DUE DATES: Full Proposal Window: October 1, 2016 – October 20, 2016
The goal of the Environmental Sustainability program is to promote sustainable engineered systems that support human well-being and that are also compatible with sustaining natural (environmental) systems. These systems provide ecological services vital for human survival. Research efforts supported by the program typically consider long time horizons and may incorporate contributions from the social sciences and ethics. The program supports engineering research that seeks to balance society’s need to provide ecological protection and maintain stable economic conditions.
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By Scott Weybright, College of Agricultural, Human & Natural Resource Sciences
PROSSER, Wash. – People may notice a small, unmanned helicopter flying over Washington vineyards this summer, but don’t worry. Doing work for science, it is fully approved by the Federal Aviation Administration.
The drone, or unmanned aerial system (UAS), is an eight-rotor “octo-copter.” It uses high tech cameras to assess the status of plant health known as “canopy vigor” and relate that to irrigation water use and evaporation from grapevines. The flights are part of a long-term Washington State University study on subsurface irrigation in vineyards.
For full article in WSU News
By Eric Sorensen, WSU science writer
PULLMAN, Wash. – Julie Padowski, clinical assistant professor at Washington State University, has found that the loss of land cover around cities has increased pollution and raised the cost of water treatment.
Writing in the Proceedings of the National Academy of Sciences, she and coauthors say 90 percent of large cities around the world have lost natural land cover to agriculture and development since 1900.
The degradation of watersheds has affected water-treatment costs for nearly one-third of the more than 300 cities in the study. The affected cities saw operation and maintenance costs rise by more than half.
Padowski does research in the Water Research Center and Center for Environmental Research, Education and Outreach at WSU.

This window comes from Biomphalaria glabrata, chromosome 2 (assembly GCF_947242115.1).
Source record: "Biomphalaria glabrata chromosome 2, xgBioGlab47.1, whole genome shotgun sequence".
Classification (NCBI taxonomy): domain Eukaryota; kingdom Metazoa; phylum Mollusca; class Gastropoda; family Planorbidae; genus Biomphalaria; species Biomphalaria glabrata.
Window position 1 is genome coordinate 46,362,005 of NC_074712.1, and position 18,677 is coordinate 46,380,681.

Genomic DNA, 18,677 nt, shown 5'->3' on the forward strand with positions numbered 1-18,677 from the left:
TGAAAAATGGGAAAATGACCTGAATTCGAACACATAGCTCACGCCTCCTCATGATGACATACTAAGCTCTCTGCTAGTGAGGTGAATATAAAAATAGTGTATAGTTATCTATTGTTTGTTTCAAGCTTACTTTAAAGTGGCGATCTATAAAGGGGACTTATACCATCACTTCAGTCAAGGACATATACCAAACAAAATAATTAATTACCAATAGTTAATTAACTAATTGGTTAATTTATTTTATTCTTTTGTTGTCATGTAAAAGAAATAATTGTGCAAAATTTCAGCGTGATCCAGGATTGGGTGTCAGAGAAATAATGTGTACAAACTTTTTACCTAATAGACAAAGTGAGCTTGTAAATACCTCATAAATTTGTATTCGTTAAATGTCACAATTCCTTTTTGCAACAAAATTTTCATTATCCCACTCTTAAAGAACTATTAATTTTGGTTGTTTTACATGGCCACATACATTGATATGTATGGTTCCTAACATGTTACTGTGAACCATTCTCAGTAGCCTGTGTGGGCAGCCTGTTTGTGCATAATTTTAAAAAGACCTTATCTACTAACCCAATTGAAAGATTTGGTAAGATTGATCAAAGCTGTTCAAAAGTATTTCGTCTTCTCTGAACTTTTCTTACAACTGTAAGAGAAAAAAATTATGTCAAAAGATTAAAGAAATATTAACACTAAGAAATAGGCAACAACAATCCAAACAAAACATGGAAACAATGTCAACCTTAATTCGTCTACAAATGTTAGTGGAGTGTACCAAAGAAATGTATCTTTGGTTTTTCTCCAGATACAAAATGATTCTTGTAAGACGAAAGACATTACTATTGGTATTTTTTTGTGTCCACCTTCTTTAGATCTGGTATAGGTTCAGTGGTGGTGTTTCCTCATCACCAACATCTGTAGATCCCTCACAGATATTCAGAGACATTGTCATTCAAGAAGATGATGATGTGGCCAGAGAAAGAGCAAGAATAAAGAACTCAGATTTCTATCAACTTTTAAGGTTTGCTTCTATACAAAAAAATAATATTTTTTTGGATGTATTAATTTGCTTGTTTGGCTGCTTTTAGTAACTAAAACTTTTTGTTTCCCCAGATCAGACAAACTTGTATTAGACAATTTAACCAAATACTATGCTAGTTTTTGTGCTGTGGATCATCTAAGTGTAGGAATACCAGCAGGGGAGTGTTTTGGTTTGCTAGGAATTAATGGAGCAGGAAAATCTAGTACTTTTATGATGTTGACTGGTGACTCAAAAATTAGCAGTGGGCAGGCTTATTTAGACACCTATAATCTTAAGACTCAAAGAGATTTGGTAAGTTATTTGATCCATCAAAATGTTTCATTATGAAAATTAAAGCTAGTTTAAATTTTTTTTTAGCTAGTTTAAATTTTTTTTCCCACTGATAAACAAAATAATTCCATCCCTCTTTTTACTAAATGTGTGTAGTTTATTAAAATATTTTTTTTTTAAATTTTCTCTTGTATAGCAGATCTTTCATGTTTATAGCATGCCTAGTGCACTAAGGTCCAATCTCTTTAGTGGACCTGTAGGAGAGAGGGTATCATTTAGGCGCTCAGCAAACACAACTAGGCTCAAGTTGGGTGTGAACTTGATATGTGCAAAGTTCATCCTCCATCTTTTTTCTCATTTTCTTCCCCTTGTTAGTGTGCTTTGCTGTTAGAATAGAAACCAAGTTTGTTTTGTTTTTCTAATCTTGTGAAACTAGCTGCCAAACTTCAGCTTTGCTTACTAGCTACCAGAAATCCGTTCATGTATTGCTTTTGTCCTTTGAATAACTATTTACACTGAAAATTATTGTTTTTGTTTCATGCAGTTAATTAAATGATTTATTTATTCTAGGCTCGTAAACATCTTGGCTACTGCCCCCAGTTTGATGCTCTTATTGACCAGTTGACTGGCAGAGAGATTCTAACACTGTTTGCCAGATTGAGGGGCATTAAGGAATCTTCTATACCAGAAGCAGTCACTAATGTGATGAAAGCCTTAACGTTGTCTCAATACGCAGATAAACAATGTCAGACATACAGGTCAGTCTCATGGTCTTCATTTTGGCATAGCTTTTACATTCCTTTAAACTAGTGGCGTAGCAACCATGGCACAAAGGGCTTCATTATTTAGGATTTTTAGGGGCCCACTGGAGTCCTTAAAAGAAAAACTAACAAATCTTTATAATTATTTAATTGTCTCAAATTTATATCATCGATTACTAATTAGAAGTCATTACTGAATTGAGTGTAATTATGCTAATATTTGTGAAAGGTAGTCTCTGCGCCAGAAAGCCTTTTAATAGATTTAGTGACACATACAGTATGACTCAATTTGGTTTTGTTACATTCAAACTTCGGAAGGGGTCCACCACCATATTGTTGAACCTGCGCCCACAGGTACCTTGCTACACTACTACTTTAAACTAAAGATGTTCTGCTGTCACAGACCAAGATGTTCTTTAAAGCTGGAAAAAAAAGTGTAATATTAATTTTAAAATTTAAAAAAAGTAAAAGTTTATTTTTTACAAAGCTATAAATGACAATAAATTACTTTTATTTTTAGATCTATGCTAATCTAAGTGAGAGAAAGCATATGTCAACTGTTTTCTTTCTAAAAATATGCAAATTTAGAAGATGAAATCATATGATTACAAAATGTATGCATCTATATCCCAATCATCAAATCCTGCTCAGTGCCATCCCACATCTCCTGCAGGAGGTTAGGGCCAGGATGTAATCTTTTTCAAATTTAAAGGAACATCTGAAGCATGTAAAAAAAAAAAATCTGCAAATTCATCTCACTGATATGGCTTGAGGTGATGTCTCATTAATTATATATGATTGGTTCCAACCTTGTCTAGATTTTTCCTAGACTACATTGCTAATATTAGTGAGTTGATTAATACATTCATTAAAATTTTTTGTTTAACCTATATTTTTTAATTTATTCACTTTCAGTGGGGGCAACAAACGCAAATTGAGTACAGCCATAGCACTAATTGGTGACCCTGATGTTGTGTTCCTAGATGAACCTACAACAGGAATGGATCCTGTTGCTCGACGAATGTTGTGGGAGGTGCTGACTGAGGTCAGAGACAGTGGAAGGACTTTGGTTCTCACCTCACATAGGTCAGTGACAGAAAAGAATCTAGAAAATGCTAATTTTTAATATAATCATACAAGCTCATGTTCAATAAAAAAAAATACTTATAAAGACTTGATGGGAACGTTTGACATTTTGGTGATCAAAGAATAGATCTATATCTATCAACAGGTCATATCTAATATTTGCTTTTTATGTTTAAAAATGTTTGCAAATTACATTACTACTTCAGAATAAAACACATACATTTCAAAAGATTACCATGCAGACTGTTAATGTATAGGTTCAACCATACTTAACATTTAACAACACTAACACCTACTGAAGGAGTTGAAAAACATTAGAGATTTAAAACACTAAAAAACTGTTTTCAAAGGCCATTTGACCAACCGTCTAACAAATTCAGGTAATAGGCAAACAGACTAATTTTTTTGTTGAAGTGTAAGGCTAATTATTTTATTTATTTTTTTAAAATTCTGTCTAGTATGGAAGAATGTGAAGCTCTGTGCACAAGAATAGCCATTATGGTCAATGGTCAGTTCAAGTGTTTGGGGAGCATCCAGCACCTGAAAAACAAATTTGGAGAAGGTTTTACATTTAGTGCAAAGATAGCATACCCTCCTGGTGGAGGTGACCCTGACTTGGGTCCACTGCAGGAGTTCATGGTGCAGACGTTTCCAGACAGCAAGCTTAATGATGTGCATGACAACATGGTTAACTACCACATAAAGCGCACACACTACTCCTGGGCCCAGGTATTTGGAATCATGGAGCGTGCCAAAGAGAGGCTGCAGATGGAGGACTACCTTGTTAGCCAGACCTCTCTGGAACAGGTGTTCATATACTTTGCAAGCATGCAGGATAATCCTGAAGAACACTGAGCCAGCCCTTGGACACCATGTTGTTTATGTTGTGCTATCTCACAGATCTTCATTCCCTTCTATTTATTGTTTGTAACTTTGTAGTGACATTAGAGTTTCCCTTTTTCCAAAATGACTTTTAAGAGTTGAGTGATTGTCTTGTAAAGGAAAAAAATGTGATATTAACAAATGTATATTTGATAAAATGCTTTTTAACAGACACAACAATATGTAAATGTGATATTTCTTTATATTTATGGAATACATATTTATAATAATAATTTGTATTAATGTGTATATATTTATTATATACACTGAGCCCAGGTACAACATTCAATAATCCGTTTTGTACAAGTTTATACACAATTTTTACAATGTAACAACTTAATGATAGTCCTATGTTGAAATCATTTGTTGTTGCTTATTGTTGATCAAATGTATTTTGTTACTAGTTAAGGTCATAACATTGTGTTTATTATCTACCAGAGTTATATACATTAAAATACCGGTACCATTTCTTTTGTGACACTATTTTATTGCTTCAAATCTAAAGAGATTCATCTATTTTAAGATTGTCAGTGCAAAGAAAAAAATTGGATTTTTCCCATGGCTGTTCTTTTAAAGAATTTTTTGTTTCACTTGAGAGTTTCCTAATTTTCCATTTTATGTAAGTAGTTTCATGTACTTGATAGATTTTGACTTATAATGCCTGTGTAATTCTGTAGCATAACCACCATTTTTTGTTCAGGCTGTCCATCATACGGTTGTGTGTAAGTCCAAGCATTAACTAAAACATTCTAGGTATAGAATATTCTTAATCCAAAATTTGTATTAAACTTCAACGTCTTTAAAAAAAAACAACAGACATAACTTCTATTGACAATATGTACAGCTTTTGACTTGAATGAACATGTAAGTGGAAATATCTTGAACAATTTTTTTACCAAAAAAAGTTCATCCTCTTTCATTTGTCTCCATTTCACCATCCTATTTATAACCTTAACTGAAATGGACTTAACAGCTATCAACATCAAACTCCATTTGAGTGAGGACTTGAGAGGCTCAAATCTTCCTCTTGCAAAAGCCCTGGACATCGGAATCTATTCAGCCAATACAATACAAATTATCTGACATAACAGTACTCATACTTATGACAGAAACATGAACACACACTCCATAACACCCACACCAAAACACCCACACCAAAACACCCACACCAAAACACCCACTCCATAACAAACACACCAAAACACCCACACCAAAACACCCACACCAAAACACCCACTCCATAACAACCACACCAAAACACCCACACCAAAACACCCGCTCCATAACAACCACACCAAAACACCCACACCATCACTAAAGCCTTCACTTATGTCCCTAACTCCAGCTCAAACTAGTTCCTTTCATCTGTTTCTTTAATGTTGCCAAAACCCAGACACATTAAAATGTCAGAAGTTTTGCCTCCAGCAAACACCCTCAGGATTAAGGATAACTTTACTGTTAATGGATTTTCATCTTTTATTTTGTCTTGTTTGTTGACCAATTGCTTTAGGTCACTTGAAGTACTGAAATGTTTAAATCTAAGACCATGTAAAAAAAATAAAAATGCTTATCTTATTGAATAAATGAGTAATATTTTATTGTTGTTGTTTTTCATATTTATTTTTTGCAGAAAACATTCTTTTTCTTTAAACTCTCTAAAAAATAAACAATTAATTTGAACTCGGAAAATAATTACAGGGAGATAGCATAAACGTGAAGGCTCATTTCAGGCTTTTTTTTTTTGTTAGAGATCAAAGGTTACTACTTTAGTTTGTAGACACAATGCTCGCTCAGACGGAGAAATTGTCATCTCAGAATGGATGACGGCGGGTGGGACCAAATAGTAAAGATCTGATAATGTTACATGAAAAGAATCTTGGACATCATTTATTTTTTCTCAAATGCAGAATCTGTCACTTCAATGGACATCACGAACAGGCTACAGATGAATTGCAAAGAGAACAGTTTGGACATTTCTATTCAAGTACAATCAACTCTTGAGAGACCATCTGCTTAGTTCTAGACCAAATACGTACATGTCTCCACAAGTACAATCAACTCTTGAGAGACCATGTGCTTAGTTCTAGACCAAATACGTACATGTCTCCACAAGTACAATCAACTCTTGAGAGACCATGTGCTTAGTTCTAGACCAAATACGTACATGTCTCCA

Leading the study was Robert McDonald, a scientist for the Nature Conservancy. His colleagues are Padowski and Katherine Weber of Yale University.
An abstract of the paper is available here. The Washington Post writes about the research here.
Post from WSU News July 26, 2016
The State of Washington Water Research Center team led by WRC Director Jonathan Yoder won the Agricultural and Applied Economics Association’s Bruce Gardner Memorial Prize for Applied Policy Analysis of 2016 for their report “Benefit-Cost Analysis of the Yakima Basin Integrated Plan Projects” and related outreach efforts (https://wrc.wsu.edu/2014ybip). The award was presented at the AAEA Annual Meetings on August 1 in Boston, MA.
The Bruce Gardner Memorial Prize for Applied Policy Analysis Award recognizes outstanding impact on agricultural and related policy, based on sound foundations in economic theory. The purpose of the Award is to encourage sound economic analysis of public policy issues that provides timely and relevant information for more effective public policy and program discussions relating to national or internationally relevant policy issues. The award is intended to focus attention on important efforts in research, education or public service, which facilitate the policy process and improve public performance and understanding. A maximum of one award is given annually. For more information, see
Congratulations to Jon and his team!